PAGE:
If a young man is a chronic gambler, the odds are extremely high that he also suffers from depression, according to a new study.
For the study, lead researcher Frédéric Dussault, Ph.D., of the University of Quebec at Montreal in Canada used data from an ongoing long-term study that began in 1984. That study followed a group of 1,162 kindergarten boys from economically disadvantaged areas in Montreal.
Over the years, information was collected about the socio-family setting the boys grew up in, how impulsive they were, and the quality of their relationships with their parents and friends.
The current study includes data from 888 participants who were asked at the ages of 17, 23, and 28 years old about possible gambling or depression problems.
Only three percent experienced increasing chronic gambling problems between the ages of 17 and 28 years old, according to the study’s findings. This corresponds with the prevalence rate of problem gambling among adults of between one percent and three percent, the researcher confirms.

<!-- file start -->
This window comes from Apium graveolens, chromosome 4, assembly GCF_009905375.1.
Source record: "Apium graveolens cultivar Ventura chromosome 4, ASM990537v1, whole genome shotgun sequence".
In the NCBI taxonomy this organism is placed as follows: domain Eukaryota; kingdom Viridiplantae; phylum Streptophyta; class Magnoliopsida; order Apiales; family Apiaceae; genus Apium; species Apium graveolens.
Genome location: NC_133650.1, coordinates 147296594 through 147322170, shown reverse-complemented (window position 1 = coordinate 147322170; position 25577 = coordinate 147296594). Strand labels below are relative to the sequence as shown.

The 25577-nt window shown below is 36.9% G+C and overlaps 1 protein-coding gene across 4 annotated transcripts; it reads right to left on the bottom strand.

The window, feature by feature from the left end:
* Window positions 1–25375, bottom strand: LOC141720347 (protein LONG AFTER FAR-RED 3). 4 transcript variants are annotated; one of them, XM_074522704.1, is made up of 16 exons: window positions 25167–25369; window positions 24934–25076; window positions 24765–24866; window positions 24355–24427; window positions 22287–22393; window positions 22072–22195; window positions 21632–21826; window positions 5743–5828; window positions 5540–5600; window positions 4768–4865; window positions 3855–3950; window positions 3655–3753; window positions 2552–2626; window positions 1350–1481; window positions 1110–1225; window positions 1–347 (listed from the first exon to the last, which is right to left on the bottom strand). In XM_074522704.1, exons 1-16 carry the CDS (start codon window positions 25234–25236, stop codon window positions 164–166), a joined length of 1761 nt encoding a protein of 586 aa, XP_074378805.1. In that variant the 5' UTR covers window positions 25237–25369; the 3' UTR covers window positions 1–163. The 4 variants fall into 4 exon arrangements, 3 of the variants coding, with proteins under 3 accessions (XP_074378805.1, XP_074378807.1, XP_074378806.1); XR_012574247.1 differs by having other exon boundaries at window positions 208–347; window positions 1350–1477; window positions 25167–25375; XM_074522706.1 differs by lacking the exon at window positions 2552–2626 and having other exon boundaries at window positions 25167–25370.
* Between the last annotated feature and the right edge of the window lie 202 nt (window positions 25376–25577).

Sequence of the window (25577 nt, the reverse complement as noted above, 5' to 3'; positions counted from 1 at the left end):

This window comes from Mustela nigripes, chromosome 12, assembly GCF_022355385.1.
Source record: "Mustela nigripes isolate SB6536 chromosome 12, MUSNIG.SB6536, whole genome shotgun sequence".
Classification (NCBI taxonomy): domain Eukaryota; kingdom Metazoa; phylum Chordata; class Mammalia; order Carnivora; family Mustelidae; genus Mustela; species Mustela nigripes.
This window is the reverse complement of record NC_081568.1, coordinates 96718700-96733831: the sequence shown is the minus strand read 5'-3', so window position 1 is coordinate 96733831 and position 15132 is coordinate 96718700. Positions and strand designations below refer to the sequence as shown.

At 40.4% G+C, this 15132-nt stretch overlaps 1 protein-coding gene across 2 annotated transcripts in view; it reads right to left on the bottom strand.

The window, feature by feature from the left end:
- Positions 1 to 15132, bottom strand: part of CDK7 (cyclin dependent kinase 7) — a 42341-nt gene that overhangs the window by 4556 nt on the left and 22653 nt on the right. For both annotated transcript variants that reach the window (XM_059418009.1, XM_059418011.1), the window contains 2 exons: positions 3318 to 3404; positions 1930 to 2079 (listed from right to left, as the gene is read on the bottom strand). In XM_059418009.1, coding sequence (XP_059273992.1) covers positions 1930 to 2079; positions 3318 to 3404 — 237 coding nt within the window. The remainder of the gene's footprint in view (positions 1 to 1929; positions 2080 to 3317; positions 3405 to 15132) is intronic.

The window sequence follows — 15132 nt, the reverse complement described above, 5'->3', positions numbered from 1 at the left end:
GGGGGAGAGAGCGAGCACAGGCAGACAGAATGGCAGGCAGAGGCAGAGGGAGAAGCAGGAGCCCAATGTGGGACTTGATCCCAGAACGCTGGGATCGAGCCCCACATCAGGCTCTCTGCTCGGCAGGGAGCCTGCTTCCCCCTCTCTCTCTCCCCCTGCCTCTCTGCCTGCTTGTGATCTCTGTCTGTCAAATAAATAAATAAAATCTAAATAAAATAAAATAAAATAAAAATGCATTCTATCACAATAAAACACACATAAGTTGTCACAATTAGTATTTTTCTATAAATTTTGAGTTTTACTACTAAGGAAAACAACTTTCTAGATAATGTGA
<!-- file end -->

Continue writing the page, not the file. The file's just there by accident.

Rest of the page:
However, the study did find that 73 percent of the young men with significant gambling issues also suffer from depressive problems.
These problems develop hand-in-hand, becoming even more severe over time, the researchers noted.
The study also found that very impulsive boys are more likely to become increasingly depressed and have gambling problems.
The problematic gambling behavior did not necessarily decline by the time the young men turned 28 years old. According to Dussault, this may be because gambling is legal once individuals reach adulthood.
Also, the influence of the wrong kind of friends who entice others to commit offenses often diminish as young people grow older, he added.
“Gambling problems may be more a personal problem similar to an addiction — once acquired, they are difficult to get rid of,” Dussault said.
He suggests that gambling problems be treated alongwith depression.
He also noted that while a strong parent-child relationship could counter the emergence of depressive symptoms, it will not necessarily do so for gambling tendencies. That’s why he believes early prevention programs should target specific risk factors, such as being very impulsive or making the wrong friends.
The study was published in Springer’s Journal of Gambling Studies.